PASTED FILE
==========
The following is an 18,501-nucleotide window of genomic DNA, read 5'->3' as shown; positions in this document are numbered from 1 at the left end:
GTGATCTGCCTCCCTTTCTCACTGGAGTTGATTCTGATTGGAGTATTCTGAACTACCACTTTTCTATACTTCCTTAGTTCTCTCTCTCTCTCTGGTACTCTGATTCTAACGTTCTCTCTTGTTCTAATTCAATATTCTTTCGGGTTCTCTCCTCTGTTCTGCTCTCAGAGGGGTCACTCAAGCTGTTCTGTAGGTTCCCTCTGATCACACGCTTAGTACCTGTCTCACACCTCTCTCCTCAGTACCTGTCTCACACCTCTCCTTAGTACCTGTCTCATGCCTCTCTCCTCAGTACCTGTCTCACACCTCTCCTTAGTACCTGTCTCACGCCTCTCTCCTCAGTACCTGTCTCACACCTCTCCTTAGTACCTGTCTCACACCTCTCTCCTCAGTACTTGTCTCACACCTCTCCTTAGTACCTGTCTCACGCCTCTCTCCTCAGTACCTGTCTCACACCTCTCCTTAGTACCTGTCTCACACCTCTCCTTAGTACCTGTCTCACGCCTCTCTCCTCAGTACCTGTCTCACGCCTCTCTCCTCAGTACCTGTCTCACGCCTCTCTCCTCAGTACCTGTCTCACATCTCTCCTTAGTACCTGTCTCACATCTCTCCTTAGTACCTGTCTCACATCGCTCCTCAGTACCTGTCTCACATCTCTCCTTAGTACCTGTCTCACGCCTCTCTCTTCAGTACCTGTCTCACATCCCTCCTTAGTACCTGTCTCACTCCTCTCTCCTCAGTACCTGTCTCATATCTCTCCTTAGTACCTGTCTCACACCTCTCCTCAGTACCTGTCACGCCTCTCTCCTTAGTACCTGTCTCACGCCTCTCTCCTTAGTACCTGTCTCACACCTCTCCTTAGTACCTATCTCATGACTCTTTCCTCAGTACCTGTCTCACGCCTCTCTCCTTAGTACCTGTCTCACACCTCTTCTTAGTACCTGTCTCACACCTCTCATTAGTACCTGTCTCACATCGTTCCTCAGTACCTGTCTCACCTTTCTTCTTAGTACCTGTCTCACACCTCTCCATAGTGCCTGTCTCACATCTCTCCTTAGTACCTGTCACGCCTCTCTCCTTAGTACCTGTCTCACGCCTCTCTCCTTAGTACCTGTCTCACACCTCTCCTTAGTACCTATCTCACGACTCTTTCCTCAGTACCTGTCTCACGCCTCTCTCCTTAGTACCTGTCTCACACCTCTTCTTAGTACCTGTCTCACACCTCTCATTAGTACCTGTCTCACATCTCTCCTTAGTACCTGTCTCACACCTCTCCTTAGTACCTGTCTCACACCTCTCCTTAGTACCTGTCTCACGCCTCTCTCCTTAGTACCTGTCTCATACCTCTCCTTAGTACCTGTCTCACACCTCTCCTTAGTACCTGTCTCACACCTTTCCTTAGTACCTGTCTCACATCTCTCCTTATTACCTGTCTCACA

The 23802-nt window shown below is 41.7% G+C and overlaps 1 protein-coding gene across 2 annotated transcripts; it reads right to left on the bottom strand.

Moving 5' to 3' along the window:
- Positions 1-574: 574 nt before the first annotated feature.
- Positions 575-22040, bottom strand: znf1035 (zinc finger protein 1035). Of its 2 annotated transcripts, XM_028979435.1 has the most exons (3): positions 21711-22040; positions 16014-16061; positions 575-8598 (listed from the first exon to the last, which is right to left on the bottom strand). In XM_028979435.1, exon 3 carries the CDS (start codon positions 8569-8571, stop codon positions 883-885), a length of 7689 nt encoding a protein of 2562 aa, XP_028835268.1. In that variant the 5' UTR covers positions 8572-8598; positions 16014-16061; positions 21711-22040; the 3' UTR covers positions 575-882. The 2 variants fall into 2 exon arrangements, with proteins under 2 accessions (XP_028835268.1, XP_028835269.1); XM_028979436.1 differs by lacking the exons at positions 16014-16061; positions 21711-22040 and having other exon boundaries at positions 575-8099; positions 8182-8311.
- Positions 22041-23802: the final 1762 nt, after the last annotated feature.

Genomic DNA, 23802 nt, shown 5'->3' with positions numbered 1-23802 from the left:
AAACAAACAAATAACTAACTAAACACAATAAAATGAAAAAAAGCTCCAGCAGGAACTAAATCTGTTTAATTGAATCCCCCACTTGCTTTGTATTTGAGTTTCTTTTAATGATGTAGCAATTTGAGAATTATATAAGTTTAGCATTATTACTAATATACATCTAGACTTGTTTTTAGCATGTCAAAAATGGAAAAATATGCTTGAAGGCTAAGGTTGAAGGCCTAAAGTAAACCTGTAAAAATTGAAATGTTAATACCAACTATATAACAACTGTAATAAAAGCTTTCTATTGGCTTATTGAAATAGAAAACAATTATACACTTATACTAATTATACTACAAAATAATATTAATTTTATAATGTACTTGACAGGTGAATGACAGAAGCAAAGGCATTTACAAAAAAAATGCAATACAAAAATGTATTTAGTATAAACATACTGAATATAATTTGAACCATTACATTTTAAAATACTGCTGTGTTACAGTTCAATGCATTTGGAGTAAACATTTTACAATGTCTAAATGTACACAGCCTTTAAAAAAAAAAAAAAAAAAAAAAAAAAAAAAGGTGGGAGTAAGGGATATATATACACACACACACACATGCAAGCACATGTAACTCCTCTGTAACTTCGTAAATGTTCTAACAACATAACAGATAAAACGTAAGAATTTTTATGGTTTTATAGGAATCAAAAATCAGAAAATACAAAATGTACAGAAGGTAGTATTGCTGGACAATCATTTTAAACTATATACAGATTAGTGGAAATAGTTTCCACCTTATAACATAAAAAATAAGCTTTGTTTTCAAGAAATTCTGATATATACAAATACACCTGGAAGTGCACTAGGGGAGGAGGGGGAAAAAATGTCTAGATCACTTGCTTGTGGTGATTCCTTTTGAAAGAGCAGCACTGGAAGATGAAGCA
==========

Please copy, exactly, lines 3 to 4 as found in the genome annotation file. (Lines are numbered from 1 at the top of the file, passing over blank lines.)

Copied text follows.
The 23802-nt window shown below is 41.7% G+C and overlaps 1 protein-coding gene across 2 annotated transcripts; it reads right to left on the bottom strand.

Moving 5' to 3' along the window: